Humans of Dalhousie zoom into stories around campus
Humans of Dalhousie Facebook page has 2,000 likes
November 11, 2014, 8:34 AM AST
Last updated January 7, 2015, 8:09 PM AST
Nicole Chater and Jess Chebl are on the hunt for characters.
The duo scopes out personalities for their Facebook page, Humans of Dalhousie.
The portrait-style photos are accompanied by a quote that reveals an untold story.
“It humanizes people to know what the person beside you is going through,” says Chater.
Chater, a second-year chemistry student, and Chebl, a third-year business student, met four years ago at a Mumford & Sons concert in Maine. Both are part of the large Lebanese population in Halifax, but had never formally met.
Both are big travellers. Chebl was supposed to help out with Humans of Lebanon while she was there this summer, but because of political tension, the gig fell through. When she got back, Chater had the idea to bring Humans to Halifax.
There are over 500 “Humans of” photo blogs globally – and that number is growing.
“For us as students, we’re really busy and we wanted to be able to commit,” says Chater. “So I thought instead of doing Halifax, bring it to Dalhousie, cause you already have a sample of all these types of people.”
“We’re not limited to students. We’re limited to people who make the university the university,” Chebl adds.
Since its debut just over a month ago, the page has gleaned 2,600 likes.
Their fifth post featured The Dawgfather, the iconic vendor of hot dogs who has stationed himself outside the Student Union Building for years. It attracted almost 2,000 likes.
“If we wanted to establish ourselves, we needed someone that everybody knows and everyone loves, and he was that person,” says Chebl.
Getting strangers to talk isn’t easy. Many times people, and especially students, are pressed for time and rushing to class; other times, they’re nervous and unwilling to get personal.
“Everyone has a story. It’s whether they want to share it or not and we respect it if they don’t,” says Chebl.
Getting strangers to open up
Chebl and Chater have a set of questions — If you were to give a piece of advice to a large group of people, what would it be? What’s your biggest fear? What makes you happiest? — and an eye for character helps them stake out potential subjects.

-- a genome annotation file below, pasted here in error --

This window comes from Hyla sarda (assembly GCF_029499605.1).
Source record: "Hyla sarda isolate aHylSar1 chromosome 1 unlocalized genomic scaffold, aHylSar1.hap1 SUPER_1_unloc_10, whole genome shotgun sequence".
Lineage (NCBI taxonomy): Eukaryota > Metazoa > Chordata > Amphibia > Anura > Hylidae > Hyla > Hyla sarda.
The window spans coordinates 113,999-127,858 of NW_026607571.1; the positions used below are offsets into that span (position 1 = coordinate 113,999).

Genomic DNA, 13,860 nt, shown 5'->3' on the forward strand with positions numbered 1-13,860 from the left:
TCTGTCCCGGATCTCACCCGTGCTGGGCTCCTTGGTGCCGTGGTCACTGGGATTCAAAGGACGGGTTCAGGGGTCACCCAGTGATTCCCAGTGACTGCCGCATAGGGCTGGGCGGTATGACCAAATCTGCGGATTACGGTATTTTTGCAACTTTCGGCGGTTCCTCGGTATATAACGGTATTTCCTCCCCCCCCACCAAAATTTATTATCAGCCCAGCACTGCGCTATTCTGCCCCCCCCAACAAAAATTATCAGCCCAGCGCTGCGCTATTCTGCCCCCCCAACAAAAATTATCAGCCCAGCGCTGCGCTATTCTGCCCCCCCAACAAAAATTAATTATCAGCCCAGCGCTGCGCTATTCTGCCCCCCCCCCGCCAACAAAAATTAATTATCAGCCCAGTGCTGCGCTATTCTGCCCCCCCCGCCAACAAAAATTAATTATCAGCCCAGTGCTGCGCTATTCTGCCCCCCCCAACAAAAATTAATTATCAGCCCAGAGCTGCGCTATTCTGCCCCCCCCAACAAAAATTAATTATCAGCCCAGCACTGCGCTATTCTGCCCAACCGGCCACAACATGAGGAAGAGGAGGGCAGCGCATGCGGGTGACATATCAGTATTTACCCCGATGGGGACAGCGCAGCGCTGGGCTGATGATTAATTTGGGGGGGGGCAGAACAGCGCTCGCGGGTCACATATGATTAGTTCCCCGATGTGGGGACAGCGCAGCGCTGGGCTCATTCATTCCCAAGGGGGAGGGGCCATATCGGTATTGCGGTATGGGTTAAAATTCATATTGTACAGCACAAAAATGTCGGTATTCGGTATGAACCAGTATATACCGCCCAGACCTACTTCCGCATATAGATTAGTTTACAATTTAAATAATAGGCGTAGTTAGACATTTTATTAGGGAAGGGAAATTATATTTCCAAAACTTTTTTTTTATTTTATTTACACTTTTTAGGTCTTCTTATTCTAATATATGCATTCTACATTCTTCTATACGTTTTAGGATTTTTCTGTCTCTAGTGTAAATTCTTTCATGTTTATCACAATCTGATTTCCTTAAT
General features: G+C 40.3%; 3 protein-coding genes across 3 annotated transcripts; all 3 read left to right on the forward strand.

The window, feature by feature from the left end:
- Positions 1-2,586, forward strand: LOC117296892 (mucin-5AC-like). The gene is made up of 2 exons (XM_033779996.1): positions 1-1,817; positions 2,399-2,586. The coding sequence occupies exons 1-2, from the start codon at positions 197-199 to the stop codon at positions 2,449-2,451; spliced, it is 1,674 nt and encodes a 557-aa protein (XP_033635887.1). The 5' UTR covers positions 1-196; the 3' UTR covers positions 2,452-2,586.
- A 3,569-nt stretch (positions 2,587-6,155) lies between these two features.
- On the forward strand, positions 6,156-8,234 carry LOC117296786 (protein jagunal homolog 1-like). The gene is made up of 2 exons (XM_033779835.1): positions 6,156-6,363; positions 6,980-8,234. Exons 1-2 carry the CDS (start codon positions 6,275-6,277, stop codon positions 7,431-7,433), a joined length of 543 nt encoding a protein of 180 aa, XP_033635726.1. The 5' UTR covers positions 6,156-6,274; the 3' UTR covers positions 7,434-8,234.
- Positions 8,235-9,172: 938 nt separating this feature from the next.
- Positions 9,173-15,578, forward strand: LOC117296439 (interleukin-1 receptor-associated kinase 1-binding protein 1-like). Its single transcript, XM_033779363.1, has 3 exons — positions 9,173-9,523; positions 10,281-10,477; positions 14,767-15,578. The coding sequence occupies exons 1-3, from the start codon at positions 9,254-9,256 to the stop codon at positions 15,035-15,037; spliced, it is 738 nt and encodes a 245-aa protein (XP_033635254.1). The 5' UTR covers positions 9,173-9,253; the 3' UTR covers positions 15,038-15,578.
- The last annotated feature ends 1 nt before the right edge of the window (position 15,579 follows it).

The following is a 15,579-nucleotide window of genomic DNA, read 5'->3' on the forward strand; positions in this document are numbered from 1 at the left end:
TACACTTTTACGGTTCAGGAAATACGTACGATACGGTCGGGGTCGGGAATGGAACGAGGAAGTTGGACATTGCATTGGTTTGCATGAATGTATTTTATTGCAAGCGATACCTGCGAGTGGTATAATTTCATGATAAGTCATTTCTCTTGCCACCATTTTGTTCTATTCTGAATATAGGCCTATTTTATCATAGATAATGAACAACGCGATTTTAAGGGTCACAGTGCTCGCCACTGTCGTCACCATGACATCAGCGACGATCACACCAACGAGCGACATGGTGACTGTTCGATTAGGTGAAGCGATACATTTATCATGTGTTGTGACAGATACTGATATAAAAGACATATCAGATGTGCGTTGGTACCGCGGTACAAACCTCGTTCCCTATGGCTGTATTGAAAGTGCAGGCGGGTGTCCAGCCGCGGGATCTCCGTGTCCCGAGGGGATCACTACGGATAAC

“We have ideas of the type of people we want to see. We want it to be cultured. We want to have different types of people. So we try to mix it up a lot,” says Chater.
Chebl says eye contact and smiling are a good start. They usually go for people who are sitting alone, since it’s harder to do group interviews.
“We’re creeps. So we walk around and we stand and smile and look at people,” jokes Chebl.
The two have cameras, both do interviews and both alternate roles. They agree having the other there helps them to pick up on things they might not have otherwise noticed.
Chater says so far, the most shocking interview they’ve done was with student Leah MacDonald.
“I asked her, ‘what makes you the happiest in this world?’ and she was weirded out. Then I was like OK, well, ‘what are you most proud of?’ and automatically she said I’ve been declared in remission for clinical depression.”
“After that interview we were like, ‘this is why we do this,’” says Chater.
The young women don’t post all the photos they take, just “the ones that are relatable, or even the ones that are extremely unrelatable,” says Chebl.
They hope to continue Humans of Dalhousie while they’re still at school, and are looking for helpers to keep their fan-base happy.
The pair’s biggest fear?
“Disappointing the people who care about me,” says Chebl.
“Losing contact with my family,” says Chater. My dad’s my idol, my world; my mom, she’s my hero; my brother’s my partner in crime, and my sister’s my soulmate –”
Chebl jumps in. “I thought I was your soul mate!”